Tuesday, April 26, 2016
Border Patrol ramps up safety initiatives in Arizona
A Black Hawk helicopter buzzed through the sky over the Sonoran landscape and hovered over a spot where Border Patrol agents rappelled down to rescue an injured migrant. It was all part of a demonstration to show the rugged conditions and effort to save lives.
So far this year, Border Patrol agents have rescued 323 people in southern Arizona, mostly undocumented immigrants in the desert who run into trouble after crossing the border. Agents rescued nearly 800 people last year.
But for some, it’s too late. Sixty-three undocumented immigrants died in the desert in Arizona in 2015.
“Our agency has seen the need to address the issues of border deaths,” said Vicente Paco, public affairs specialist with Tucson Sector Border Patrol. “Obviously we attempt to reduce to zero, because one dead is way too many.”
The Tucson Sector covers Arizona from New Mexico to Yuma County — a total of 262 miles. Approximately 4,200 agents work at eight stations in the region, according to the U.S. Customs and Border Protection website.
Search-and-rescue organizations like Aguilas Del Desierto Inc. help find people who are lost or track down the bodies of those who die in the desert.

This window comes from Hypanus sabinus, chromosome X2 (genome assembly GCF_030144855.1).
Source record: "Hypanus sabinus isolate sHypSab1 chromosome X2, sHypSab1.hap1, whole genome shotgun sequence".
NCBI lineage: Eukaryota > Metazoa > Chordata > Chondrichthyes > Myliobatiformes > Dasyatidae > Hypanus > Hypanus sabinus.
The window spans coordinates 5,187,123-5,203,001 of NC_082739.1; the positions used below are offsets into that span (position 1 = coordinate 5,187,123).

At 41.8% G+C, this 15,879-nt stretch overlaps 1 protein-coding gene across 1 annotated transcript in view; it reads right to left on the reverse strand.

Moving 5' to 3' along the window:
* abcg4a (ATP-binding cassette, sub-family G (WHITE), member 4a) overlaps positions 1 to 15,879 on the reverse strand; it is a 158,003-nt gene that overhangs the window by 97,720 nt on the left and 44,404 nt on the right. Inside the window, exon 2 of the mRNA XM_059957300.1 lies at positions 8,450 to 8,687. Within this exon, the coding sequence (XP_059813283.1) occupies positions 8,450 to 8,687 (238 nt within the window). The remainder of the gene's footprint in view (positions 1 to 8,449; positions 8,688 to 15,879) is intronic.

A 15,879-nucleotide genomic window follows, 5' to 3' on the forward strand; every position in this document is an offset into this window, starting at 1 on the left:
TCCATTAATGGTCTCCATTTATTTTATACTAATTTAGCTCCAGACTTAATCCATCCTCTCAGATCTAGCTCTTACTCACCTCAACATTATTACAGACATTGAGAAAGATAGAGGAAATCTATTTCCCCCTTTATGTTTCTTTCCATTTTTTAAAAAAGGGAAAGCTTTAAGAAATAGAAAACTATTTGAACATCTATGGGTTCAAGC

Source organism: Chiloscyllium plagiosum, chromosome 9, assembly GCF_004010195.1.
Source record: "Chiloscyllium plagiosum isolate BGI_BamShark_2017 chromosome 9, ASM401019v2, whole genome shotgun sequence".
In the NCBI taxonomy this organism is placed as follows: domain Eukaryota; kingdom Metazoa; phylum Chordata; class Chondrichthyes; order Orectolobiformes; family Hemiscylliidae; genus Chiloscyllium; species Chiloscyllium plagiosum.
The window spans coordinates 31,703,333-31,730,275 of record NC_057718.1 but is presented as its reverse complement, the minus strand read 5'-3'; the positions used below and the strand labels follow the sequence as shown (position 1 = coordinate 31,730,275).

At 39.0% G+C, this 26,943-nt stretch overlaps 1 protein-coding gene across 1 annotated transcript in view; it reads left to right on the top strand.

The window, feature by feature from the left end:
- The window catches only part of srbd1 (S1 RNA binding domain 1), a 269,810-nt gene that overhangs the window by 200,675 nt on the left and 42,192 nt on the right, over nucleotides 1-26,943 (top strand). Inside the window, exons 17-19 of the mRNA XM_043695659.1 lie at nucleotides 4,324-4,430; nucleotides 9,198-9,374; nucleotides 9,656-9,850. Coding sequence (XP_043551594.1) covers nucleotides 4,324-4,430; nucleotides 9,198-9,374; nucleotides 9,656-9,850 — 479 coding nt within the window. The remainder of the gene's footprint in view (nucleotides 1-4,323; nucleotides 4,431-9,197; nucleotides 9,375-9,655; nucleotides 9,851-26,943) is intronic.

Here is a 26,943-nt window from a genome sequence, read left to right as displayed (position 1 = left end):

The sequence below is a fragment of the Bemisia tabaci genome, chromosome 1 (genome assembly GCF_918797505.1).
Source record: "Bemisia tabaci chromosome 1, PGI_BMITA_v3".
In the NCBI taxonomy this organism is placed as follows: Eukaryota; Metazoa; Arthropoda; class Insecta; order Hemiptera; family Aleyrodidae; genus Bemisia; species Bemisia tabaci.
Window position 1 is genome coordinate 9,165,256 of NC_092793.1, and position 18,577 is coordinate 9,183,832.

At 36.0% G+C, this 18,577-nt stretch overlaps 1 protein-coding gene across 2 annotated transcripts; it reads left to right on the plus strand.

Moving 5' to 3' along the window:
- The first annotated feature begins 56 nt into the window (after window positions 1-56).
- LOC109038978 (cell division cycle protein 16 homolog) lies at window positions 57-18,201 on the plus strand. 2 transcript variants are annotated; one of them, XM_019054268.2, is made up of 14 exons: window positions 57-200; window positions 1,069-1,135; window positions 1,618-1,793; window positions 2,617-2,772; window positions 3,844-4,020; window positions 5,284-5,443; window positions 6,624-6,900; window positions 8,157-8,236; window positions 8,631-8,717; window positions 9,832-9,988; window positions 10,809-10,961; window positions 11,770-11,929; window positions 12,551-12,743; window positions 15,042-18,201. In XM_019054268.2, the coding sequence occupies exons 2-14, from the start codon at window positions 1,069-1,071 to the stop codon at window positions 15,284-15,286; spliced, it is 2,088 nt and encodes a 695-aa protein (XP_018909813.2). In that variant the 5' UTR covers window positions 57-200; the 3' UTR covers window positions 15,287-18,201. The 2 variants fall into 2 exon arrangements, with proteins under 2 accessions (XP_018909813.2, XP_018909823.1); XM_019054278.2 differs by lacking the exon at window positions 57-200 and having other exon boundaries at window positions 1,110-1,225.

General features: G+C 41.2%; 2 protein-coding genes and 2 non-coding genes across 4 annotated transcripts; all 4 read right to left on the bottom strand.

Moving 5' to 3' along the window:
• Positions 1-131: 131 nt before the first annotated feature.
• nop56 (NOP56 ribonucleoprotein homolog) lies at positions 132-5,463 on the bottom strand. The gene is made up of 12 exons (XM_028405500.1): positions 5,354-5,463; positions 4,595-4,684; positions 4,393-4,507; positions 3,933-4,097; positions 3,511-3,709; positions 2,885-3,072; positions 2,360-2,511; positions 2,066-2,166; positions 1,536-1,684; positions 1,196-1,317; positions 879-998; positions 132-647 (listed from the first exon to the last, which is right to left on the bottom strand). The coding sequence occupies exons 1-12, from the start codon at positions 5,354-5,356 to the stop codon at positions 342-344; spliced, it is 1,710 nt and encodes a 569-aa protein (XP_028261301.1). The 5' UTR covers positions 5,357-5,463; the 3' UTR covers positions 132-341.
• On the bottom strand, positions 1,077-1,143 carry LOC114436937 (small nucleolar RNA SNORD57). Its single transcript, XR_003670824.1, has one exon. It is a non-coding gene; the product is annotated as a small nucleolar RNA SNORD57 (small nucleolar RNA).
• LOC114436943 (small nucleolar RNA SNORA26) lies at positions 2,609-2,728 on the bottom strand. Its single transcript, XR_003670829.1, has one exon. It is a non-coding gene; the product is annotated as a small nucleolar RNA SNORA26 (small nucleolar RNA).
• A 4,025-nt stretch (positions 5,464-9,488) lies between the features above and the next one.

“The issue here is the number of deaths, which is one of the biggest things we look at,” Aguilas Del Desierto representative Vicente Rodriguez said. “There’s been a big decrease in deaths, and I think the migrants are getting a little bit smarter.”
Border Patrol has ramped up lifesaving measures in southern Arizona.
“With the Tucson Sector, we’ve seen a decrease in deaths, and we’d like to attribute that success because of the rescue beacon deployments,” Paco said. “Some of our rescue beacons have been recently upgraded with satellite phones. It gives us an awareness of what we’re responding to.”
The agency has added five solar-powered phones to some rescue beacons. The 32 beacon towers, equipped with flashing lights, can be seen up to 10 miles away and include an emergency button people in distress can use to call for help.
Border Patrol also collaborates with local agencies to respond more effectively to 911 calls. A 911 phone was integrated into a joint intelligence operation center to ensure multiple agencies hear a distress call.
“About 70 percent of the calls that we get in this office are people that realize if they continue, they’re going to perish,” said Tucson Border Patrol Acting Operations Officer Mario Agundez.
A Missing Migrant Team was announced in March to help families find loved ones who disappeared trying to cross the border illegally.
“We still have those who go missing or perish,” Agundez said.